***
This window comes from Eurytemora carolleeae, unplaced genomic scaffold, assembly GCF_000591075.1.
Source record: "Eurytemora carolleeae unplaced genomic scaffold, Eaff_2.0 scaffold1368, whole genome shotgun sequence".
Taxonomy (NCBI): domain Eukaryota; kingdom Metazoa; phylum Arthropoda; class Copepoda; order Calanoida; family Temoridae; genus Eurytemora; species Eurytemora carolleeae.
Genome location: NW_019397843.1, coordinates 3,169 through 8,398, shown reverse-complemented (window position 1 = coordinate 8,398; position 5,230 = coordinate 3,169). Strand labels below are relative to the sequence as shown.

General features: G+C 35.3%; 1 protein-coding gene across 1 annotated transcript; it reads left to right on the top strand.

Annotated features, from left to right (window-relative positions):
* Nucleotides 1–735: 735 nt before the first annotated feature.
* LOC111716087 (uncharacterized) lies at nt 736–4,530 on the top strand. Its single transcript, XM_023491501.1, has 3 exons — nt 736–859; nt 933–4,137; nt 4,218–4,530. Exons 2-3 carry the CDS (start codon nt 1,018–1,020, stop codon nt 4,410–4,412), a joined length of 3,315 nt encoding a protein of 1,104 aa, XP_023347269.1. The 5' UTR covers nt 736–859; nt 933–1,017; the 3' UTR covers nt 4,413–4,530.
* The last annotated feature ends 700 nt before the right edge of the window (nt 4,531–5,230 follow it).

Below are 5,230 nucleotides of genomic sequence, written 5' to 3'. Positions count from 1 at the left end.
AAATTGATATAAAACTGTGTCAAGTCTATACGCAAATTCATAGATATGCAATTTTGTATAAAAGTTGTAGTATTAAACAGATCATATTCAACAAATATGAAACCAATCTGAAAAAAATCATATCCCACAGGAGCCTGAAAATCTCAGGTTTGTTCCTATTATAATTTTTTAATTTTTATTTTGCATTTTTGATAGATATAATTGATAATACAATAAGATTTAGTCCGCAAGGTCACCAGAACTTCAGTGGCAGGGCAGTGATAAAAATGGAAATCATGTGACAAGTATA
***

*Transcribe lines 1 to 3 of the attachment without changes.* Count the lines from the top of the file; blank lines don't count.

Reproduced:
This window comes from Eurytemora carolleeae, unplaced genomic scaffold, assembly GCF_000591075.1.
Source record: "Eurytemora carolleeae unplaced genomic scaffold, Eaff_2.0 scaffold1368, whole genome shotgun sequence".
Taxonomy (NCBI): domain Eukaryota; kingdom Metazoa; phylum Arthropoda; class Copepoda; order Calanoida; family Temoridae; genus Eurytemora; species Eurytemora carolleeae.